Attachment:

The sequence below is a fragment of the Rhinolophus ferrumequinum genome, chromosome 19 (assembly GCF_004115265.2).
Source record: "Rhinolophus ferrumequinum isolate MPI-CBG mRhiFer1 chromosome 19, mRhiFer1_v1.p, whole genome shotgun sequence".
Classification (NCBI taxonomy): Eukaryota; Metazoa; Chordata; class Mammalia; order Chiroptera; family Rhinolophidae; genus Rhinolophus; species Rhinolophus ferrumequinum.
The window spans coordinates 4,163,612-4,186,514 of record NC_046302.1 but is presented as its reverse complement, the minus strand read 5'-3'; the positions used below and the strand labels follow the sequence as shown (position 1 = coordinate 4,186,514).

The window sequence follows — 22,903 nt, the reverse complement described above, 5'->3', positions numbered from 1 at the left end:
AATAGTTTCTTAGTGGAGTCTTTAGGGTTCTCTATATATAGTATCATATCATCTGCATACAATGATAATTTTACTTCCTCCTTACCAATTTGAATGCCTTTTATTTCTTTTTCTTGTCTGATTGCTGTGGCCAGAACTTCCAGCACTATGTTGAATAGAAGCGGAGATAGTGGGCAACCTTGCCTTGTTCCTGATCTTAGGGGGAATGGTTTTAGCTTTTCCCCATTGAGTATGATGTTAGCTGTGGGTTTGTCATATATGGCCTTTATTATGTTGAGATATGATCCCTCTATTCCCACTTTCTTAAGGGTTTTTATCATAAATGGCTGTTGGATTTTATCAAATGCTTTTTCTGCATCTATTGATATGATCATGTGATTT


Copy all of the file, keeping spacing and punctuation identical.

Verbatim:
The sequence below is a fragment of the Rhinolophus ferrumequinum genome, chromosome 19 (assembly GCF_004115265.2).
Source record: "Rhinolophus ferrumequinum isolate MPI-CBG mRhiFer1 chromosome 19, mRhiFer1_v1.p, whole genome shotgun sequence".
Classification (NCBI taxonomy): Eukaryota; Metazoa; Chordata; class Mammalia; order Chiroptera; family Rhinolophidae; genus Rhinolophus; species Rhinolophus ferrumequinum.
The window spans coordinates 4,163,612-4,186,514 of record NC_046302.1 but is presented as its reverse complement, the minus strand read 5'-3'; the positions used below and the strand labels follow the sequence as shown (position 1 = coordinate 4,186,514).

The window sequence follows — 22,903 nt, the reverse complement described above, 5'->3', positions numbered from 1 at the left end:
AATAGTTTCTTAGTGGAGTCTTTAGGGTTCTCTATATATAGTATCATATCATCTGCATACAATGATAATTTTACTTCCTCCTTACCAATTTGAATGCCTTTTATTTCTTTTTCTTGTCTGATTGCTGTGGCCAGAACTTCCAGCACTATGTTGAATAGAAGCGGAGATAGTGGGCAACCTTGCCTTGTTCCTGATCTTAGGGGGAATGGTTTTAGCTTTTCCCCATTGAGTATGATGTTAGCTGTGGGTTTGTCATATATGGCCTTTATTATGTTGAGATATGATCCCTCTATTCCCACTTTCTTAAGGGTTTTTATCATAAATGGCTGTTGGATTTTATCAAATGCTTTTTCTGCATCTATTGATATGATCATGTGATTT